The Khashoggi episode is at the heart of the ideological war of the two Sunni powers. Saudi Arabia and Turkey share a relationship of 'Frenemies' as on one side they form a part of a united Sunni bloc aiming to curtail the influence of Iran in the region, and on the hand, they compete for power in the Sunni Muslim World. At the core of this Khashoggi’s saga lies the arch rivalry of Saudi Arabia which emphasizes that absolute monarchy should lead the Sunni world, and Islamic republic Turkey who abolished the Islamic caliphate in 1924 advocates the idea of blending Islam with liberal democracy. With this principle, a movement called the Muslim Brotherhood which originated in Egypt started gaining popularity during the Arab Spring in 2011. The rejection of absolute monarchy, which is at the core of the popular Islamist movement, was deemed subversive by Saudi Arabia. In 2013 when Turkey affiliated pro Muslim Brotherhood Mohamed Morsi rose to power in Egypt, Saudi Arabia fearing that this victory could energize the movement in its own country toppled the Morsi government and replaced it with its pawn Abdel Sisi (Aljazeera, 2018). Fast-forward to 2018, the death of the hard-core supporter of Muslim Brotherhood Jamal Khashoggi; Turkey seized this golden opportunity to tarnish the image of a social reformer who spends billions of dollars in his PR campaign to introduce cosmetic social reforms so that he could appease his western counterparts. The aggressive Turkish media campaign mounted relentless pressure on Saudi Arabia to agree to the killing of Jamal Khashoggi and transformed his ideal image from a ‘reformer’ to a ‘represser’. This move by Erdogan will tighten the lips of MBS whenever he feels to freely curse Political Islam. The irony is that Erdogan is just endorsing the brand new Islam and simultaneously also silencing the media.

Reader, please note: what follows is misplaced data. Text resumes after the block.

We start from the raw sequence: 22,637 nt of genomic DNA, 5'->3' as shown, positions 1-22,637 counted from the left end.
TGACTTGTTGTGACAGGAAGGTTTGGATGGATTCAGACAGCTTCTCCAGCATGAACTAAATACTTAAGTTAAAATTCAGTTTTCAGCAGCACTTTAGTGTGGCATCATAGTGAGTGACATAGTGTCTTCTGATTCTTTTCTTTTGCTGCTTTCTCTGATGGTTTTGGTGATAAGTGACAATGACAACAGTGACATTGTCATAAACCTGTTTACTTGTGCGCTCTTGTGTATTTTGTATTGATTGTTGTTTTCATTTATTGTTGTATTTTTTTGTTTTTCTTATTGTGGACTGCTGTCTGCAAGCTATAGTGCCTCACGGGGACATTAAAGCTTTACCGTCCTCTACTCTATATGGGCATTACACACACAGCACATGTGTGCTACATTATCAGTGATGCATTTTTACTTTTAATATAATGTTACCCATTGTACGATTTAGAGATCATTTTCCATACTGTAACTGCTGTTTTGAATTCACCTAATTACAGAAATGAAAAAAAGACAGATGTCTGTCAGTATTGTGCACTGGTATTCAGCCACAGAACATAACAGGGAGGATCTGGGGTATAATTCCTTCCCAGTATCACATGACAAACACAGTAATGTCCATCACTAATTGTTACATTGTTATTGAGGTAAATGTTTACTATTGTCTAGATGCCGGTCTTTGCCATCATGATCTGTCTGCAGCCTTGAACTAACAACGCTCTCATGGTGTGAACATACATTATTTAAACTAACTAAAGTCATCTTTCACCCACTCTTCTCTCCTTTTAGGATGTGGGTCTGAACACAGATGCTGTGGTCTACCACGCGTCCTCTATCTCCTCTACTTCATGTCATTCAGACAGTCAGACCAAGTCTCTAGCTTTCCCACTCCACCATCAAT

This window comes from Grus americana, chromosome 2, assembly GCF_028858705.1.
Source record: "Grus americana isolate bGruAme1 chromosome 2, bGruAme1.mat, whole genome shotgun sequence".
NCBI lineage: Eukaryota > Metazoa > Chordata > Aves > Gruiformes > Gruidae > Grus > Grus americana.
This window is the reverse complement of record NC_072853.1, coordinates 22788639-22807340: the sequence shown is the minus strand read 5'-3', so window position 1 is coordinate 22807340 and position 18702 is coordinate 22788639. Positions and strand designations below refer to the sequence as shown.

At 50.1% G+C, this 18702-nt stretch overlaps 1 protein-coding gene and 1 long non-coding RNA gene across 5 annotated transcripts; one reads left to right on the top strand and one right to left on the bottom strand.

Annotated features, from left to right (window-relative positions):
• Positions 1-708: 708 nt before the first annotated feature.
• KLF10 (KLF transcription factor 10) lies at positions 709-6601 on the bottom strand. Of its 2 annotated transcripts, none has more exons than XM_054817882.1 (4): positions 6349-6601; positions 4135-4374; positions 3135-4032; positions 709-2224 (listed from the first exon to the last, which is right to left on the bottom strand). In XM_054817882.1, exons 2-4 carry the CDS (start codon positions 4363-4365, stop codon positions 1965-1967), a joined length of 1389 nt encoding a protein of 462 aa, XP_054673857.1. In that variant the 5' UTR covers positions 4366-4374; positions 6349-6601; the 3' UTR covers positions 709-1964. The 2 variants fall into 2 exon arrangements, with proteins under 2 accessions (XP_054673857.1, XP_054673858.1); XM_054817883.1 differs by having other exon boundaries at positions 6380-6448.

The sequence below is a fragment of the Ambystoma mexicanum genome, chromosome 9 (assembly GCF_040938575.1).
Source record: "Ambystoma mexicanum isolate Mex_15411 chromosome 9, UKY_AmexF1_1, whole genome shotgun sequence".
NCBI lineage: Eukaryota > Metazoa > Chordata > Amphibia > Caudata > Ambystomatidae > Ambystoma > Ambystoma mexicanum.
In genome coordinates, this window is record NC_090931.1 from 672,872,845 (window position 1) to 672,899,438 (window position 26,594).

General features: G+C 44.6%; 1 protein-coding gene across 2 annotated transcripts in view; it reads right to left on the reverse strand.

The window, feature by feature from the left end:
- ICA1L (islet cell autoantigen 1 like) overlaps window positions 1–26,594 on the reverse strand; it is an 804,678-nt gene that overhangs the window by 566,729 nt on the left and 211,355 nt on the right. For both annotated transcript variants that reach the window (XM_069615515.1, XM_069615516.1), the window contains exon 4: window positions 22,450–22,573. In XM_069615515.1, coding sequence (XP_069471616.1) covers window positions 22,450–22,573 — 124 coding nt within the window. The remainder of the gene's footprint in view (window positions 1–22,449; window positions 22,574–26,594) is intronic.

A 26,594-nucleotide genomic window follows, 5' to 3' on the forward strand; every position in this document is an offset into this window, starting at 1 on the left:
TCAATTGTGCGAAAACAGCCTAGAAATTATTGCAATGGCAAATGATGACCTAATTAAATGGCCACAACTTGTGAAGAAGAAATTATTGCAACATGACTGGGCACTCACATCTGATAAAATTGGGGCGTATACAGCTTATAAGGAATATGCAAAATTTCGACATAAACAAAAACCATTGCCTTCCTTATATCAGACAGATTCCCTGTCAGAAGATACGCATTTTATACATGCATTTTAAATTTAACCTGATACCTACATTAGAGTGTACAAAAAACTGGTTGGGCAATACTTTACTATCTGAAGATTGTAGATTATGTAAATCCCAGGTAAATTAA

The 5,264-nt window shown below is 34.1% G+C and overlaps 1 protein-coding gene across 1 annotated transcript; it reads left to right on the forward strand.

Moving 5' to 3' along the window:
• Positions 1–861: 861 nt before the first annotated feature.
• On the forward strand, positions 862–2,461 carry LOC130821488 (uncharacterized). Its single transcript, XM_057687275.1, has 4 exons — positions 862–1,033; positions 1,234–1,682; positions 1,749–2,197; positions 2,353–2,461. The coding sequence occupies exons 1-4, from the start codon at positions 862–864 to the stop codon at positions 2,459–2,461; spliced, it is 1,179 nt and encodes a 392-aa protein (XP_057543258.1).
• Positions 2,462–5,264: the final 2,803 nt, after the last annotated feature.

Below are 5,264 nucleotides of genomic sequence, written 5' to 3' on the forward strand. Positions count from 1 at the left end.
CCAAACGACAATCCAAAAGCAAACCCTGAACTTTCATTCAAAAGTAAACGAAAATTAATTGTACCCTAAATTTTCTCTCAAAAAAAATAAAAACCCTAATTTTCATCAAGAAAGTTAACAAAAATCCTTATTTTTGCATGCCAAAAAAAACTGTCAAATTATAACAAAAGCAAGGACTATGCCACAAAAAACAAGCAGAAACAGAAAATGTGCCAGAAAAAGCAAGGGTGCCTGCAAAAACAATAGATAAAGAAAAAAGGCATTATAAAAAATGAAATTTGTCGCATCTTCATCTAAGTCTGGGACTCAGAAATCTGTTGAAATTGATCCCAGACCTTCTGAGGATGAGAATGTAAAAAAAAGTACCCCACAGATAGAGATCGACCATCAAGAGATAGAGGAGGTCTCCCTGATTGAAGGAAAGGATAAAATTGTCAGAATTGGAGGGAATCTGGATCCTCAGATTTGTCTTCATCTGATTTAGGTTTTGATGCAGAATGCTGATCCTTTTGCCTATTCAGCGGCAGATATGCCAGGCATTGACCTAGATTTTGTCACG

Turkey also milked this investigation to turn the conscience of Americans and Democrats against MBS who vow to put sanctions on Saudi over the killing of American resident journalist by banning the sale of weapons to Saudi Arabia. Trump’s stance of solidarity with Saudi Arabia is denounced by the Republicans and has pushed the Democrats to investigate Trump’s financial ties with Saudi Arabia. (CNBC, 2018). Apart from that, this stance will give a legitimate stamp to any despotic regime in the world to shamelessly brazen its critics. By siding with MBS, many Americans are getting more critical of Trump’s foreign policy approach which will prove fatal for him in the upcoming elections.